There are a multitude of elements that affect the returns you'll get on your property. People can get into trouble when they don't factor in all the obvious and not-so-obvious costs of owning a rental.

“The biggest mistake I see," Rose said, "particularly with novice investors, is they think figuring out if a rental property is a good investment is a simple matter of figuring out if the rent they'll make is equal to or more than their mortgage payments."

For example, an investor might calculate that her mortgage payment will be $1,000 a month, but rent could potentially bring in $1,500 dollars a month.

"Therefore, they think it's a good investment," Rose said. "But that's not the way to look at it. You need to look at the investment, the property itself and the true cost to carry that rental in and of itself."

Things like financing, taxes, possibly hiring help, depreciation, maintenance, legal issues and more all need to be considered.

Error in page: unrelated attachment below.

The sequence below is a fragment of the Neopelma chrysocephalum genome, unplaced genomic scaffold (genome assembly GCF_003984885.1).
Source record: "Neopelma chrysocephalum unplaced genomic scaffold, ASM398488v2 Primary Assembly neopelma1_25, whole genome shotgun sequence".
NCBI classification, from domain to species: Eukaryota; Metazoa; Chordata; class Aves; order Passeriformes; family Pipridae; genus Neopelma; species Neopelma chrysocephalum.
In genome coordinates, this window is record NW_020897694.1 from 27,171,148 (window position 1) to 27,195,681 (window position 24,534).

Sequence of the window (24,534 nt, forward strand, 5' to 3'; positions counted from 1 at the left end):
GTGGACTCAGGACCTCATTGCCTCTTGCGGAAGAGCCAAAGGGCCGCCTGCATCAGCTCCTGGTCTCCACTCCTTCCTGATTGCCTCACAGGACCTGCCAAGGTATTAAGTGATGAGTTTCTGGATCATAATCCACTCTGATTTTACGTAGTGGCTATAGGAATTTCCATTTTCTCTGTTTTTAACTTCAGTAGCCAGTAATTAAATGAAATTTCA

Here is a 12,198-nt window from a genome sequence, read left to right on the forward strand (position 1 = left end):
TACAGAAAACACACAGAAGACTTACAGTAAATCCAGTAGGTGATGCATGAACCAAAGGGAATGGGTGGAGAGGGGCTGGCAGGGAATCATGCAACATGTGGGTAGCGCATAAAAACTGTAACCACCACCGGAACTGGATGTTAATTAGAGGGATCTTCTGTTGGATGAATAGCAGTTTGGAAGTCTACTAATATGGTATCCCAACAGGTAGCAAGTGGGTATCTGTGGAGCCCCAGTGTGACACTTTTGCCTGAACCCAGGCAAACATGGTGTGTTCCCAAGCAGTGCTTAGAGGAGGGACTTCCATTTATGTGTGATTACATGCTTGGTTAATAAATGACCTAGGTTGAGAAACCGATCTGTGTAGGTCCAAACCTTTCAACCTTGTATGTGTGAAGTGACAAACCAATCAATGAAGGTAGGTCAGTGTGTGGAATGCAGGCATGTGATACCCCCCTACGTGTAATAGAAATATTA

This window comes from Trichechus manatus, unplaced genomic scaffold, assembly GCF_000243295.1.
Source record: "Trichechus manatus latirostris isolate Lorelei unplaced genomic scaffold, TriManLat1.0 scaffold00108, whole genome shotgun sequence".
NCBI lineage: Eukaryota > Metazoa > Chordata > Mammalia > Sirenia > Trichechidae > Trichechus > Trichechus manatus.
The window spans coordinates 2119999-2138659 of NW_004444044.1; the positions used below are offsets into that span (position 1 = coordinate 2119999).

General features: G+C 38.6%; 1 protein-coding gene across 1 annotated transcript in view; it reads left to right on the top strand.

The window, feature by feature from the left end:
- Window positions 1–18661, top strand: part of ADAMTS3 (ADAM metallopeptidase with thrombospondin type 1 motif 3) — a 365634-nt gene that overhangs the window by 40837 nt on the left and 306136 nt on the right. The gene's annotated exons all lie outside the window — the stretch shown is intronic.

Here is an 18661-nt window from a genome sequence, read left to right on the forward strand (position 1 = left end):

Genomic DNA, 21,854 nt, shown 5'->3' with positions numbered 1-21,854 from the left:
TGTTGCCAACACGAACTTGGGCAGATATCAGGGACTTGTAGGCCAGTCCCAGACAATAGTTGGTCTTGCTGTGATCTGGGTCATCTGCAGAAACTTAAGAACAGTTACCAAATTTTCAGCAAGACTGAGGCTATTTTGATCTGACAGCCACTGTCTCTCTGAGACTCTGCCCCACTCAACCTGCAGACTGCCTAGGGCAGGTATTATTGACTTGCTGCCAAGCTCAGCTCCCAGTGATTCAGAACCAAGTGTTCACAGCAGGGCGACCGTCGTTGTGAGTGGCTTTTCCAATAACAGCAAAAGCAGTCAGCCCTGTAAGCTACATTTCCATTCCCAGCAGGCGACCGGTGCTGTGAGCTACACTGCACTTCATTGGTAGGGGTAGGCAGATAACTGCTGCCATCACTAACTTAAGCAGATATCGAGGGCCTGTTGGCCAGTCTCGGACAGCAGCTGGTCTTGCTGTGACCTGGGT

"Deciding to invest in a rental property can't just be a 'my cost of financing' vs 'my rental income' equation," Rose said.

Choice of Location

“It's a well-worn phrase, but it's true: the three important things to consider in real estate are location, location and location," said Ringham.

He points out, however, that it's not just about investing in a rental property located in a desirable location. Rather, the key to a large return may be finding a property in an up-and-coming neighborhood.

“If your property is already in a fairly established location, you're probably going to pay a premium price for it," he said. "Then you also must look at what's the long-term growth of the value of this underlying property, versus if you're buying in an area that's on the edge of gentrification."

But that doesn't necessarily mean that you want to get too far in front of gentrification, as that might mean no one will want to live there.

"In general, however, if you can predict the next big area or location, then you can make a much better investment," Ringham said.